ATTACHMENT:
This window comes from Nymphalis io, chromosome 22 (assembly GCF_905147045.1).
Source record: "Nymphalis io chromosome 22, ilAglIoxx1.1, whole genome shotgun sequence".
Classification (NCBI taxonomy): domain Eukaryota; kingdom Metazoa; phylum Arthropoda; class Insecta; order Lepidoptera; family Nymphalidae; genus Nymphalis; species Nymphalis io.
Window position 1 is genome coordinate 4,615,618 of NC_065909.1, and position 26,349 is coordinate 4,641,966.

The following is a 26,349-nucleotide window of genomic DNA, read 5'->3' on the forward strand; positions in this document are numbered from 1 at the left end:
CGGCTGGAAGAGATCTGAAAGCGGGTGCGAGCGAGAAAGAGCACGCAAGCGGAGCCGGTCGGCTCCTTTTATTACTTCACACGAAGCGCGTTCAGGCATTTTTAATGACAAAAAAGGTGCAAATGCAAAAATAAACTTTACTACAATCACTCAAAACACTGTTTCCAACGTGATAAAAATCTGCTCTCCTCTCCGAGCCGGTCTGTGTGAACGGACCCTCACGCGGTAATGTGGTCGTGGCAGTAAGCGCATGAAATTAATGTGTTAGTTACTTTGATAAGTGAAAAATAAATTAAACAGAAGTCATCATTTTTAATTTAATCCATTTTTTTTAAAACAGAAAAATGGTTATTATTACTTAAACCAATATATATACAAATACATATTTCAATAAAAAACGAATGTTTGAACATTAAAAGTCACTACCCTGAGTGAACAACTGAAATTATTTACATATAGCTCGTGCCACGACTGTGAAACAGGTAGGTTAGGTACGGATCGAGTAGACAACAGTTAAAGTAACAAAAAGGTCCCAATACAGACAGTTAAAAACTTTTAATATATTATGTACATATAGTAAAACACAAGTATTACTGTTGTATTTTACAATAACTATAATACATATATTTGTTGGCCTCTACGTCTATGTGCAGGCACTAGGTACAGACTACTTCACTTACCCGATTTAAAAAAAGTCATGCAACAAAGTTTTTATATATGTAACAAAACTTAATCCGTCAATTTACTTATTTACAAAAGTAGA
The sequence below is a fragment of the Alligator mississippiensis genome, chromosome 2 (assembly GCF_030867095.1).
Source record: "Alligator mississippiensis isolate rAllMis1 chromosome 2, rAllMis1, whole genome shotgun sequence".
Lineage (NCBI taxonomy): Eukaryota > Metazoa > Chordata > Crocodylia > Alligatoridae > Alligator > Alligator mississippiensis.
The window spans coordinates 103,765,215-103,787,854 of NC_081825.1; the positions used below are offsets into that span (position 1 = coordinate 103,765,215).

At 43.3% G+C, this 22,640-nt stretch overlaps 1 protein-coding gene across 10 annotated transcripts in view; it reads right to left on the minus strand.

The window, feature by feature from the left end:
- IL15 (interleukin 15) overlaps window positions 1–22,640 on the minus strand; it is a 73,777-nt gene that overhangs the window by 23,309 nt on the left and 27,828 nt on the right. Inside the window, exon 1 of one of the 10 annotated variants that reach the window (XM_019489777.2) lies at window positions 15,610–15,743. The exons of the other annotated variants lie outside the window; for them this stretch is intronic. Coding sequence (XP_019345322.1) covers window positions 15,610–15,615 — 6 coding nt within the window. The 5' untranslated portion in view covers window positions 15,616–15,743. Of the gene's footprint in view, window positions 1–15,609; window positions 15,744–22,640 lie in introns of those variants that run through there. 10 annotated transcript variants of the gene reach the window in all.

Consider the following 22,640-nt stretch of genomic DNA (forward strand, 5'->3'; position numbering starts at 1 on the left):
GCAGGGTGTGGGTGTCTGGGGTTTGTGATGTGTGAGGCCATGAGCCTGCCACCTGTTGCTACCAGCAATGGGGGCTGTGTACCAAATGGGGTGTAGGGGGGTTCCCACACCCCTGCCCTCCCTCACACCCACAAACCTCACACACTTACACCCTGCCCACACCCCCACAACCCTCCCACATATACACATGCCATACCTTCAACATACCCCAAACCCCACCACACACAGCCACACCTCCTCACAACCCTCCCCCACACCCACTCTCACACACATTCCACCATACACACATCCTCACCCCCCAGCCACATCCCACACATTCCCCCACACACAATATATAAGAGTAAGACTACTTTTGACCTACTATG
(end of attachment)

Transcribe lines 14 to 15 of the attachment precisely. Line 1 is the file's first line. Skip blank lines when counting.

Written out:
Consider the following 22,640-nt stretch of genomic DNA (forward strand, 5'->3'; position numbering starts at 1 on the left):
GCAGGGTGTGGGTGTCTGGGGTTTGTGATGTGTGAGGCCATGAGCCTGCCACCTGTTGCTACCAGCAATGGGGGCTGTGTACCAAATGGGGTGTAGGGGGGTTCCCACACCCCTGCCCTCCCTCACACCCACAAACCTCACACACTTACACCCTGCCCACACCCCCACAACCCTCCCACATATACACATGCCATACCTTCAACATACCCCAAACCCCACCACACACAGCCACACCTCCTCACAACCCTCCCCCACACCCACTCTCACACACATTCCACCATACACACATCCTCACCCCCCAGCCACATCCCACACATTCCCCCACACACAATATATAAGAGTAAGACTACTTTTGACCTACTATG